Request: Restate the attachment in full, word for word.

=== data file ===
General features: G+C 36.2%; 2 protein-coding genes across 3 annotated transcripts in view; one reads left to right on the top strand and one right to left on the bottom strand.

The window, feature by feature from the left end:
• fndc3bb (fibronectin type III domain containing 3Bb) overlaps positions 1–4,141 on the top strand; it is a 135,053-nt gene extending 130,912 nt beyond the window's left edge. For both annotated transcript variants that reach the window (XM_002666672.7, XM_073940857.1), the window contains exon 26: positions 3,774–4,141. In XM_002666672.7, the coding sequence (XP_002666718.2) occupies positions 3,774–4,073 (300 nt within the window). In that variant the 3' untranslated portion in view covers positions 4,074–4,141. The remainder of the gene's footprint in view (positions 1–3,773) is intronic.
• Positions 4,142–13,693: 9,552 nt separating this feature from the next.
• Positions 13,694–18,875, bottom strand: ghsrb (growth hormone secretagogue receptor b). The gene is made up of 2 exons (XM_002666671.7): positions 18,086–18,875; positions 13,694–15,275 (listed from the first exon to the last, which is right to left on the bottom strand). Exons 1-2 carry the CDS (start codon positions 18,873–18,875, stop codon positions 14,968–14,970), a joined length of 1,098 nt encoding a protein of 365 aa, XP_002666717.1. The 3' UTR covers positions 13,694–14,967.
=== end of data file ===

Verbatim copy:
General features: G+C 36.2%; 2 protein-coding genes across 3 annotated transcripts in view; one reads left to right on the top strand and one right to left on the bottom strand.

The window, feature by feature from the left end:
• fndc3bb (fibronectin type III domain containing 3Bb) overlaps positions 1–4,141 on the top strand; it is a 135,053-nt gene extending 130,912 nt beyond the window's left edge. For both annotated transcript variants that reach the window (XM_002666672.7, XM_073940857.1), the window contains exon 26: positions 3,774–4,141. In XM_002666672.7, the coding sequence (XP_002666718.2) occupies positions 3,774–4,073 (300 nt within the window). In that variant the 3' untranslated portion in view covers positions 4,074–4,141. The remainder of the gene's footprint in view (positions 1–3,773) is intronic.
• Positions 4,142–13,693: 9,552 nt separating this feature from the next.
• Positions 13,694–18,875, bottom strand: ghsrb (growth hormone secretagogue receptor b). The gene is made up of 2 exons (XM_002666671.7): positions 18,086–18,875; positions 13,694–15,275 (listed from the first exon to the last, which is right to left on the bottom strand). Exons 1-2 carry the CDS (start codon positions 18,873–18,875, stop codon positions 14,968–14,970), a joined length of 1,098 nt encoding a protein of 365 aa, XP_002666717.1. The 3' UTR covers positions 13,694–14,967.